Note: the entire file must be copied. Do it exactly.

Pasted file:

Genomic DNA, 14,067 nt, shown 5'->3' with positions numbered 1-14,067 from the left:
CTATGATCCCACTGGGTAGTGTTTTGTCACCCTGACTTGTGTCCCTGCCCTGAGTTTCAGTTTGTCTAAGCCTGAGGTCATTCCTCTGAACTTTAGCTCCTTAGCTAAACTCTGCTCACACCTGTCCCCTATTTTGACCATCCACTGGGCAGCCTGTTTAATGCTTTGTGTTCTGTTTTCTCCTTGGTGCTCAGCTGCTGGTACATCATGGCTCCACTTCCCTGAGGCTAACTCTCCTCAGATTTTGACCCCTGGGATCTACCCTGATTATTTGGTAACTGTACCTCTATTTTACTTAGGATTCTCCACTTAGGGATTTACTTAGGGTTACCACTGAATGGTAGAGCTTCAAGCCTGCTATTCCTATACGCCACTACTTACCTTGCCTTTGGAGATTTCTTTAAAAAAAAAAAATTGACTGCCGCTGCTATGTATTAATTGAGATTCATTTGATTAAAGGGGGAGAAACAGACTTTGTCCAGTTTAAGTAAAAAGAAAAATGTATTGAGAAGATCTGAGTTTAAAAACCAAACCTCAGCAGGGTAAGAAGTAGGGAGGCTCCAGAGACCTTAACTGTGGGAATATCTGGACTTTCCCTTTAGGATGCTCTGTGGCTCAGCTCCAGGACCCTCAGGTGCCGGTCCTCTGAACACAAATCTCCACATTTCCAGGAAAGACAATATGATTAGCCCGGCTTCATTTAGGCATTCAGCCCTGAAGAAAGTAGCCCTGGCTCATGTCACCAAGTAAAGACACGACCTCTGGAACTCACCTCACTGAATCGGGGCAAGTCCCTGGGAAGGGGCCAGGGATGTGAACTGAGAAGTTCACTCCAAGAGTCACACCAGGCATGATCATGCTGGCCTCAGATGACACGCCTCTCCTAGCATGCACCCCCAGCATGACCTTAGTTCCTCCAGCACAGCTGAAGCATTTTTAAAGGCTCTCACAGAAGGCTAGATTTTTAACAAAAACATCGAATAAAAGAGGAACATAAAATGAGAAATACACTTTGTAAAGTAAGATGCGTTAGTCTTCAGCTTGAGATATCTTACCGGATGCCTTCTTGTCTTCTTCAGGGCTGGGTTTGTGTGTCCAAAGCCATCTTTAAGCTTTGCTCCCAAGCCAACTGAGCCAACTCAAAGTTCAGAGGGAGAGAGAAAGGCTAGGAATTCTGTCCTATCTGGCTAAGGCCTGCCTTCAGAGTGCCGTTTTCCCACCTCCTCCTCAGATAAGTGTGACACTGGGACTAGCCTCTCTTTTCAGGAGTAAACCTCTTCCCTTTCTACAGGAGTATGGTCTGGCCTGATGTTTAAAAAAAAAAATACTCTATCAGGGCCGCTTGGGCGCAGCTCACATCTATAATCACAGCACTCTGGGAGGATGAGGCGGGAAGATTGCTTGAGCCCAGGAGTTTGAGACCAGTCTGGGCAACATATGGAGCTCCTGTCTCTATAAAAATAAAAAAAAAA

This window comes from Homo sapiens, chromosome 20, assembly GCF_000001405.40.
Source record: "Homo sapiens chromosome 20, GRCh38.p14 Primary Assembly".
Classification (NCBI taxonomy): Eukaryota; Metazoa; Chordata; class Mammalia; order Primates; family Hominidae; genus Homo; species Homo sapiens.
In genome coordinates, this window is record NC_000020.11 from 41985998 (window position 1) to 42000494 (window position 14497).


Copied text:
Genomic DNA, 14,067 nt, shown 5'->3' with positions numbered 1-14,067 from the left:
CTATGATCCCACTGGGTAGTGTTTTGTCACCCTGACTTGTGTCCCTGCCCTGAGTTTCAGTTTGTCTAAGCCTGAGGTCATTCCTCTGAACTTTAGCTCCTTAGCTAAACTCTGCTCACACCTGTCCCCTATTTTGACCATCCACTGGGCAGCCTGTTTAATGCTTTGTGTTCTGTTTTCTCCTTGGTGCTCAGCTGCTGGTACATCATGGCTCCACTTCCCTGAGGCTAACTCTCCTCAGATTTTGACCCCTGGGATCTACCCTGATTATTTGGTAACTGTACCTCTATTTTACTTAGGATTCTCCACTTAGGGATTTACTTAGGGTTACCACTGAATGGTAGAGCTTCAAGCCTGCTATTCCTATACGCCACTACTTACCTTGCCTTTGGAGATTTCTTTAAAAAAAAAAAATTGACTGCCGCTGCTATGTATTAATTGAGATTCATTTGATTAAAGGGGGAGAAACAGACTTTGTCCAGTTTAAGTAAAAAGAAAAATGTATTGAGAAGATCTGAGTTTAAAAACCAAACCTCAGCAGGGTAAGAAGTAGGGAGGCTCCAGAGACCTTAACTGTGGGAATATCTGGACTTTCCCTTTAGGATGCTCTGTGGCTCAGCTCCAGGACCCTCAGGTGCCGGTCCTCTGAACACAAATCTCCACATTTCCAGGAAAGACAATATGATTAGCCCGGCTTCATTTAGGCATTCAGCCCTGAAGAAAGTAGCCCTGGCTCATGTCACCAAGTAAAGACACGACCTCTGGAACTCACCTCACTGAATCGGGGCAAGTCCCTGGGAAGGGGCCAGGGATGTGAACTGAGAAGTTCACTCCAAGAGTCACACCAGGCATGATCATGCTGGCCTCAGATGACACGCCTCTCCTAGCATGCACCCCCAGCATGACCTTAGTTCCTCCAGCACAGCTGAAGCATTTTTAAAGGCTCTCACAGAAGGCTAGATTTTTAACAAAAACATCGAATAAAAGAGGAACATAAAATGAGAAATACACTTTGTAAAGTAAGATGCGTTAGTCTTCAGCTTGAGATATCTTACCGGATGCCTTCTTGTCTTCTTCAGGGCTGGGTTTGTGTGTCCAAAGCCATCTTTAAGCTTTGCTCCCAAGCCAACTGAGCCAACTCAAAGTTCAGAGGGAGAGAGAAAGGCTAGGAATTCTGTCCTATCTGGCTAAGGCCTGCCTTCAGAGTGCCGTTTTCCCACCTCCTCCTCAGATAAGTGTGACACTGGGACTAGCCTCTCTTTTCAGGAGTAAACCTCTTCCCTTTCTACAGGAGTATGGTCTGGCCTGATGTTTAAAAAAAAAAATACTCTATCAGGGCCGCTTGGGCGCAGCTCACATCTATAATCACAGCACTCTGGGAGGATGAGGCGGGAAGATTGCTTGAGCCCAGGAGTTTGAGACCAGTCTGGGCAACATATGGAGCTCCTGTCTCTATAAAAATAAAAAAAAAA

This window comes from Homo sapiens, chromosome 20, assembly GCF_000001405.40.
Source record: "Homo sapiens chromosome 20, GRCh38.p14 Primary Assembly".
Classification (NCBI taxonomy): Eukaryota; Metazoa; Chordata; class Mammalia; order Primates; family Hominidae; genus Homo; species Homo sapiens.
In genome coordinates, this window is record NC_000020.11 from 41985998 (window position 1) to 42000494 (window position 14497).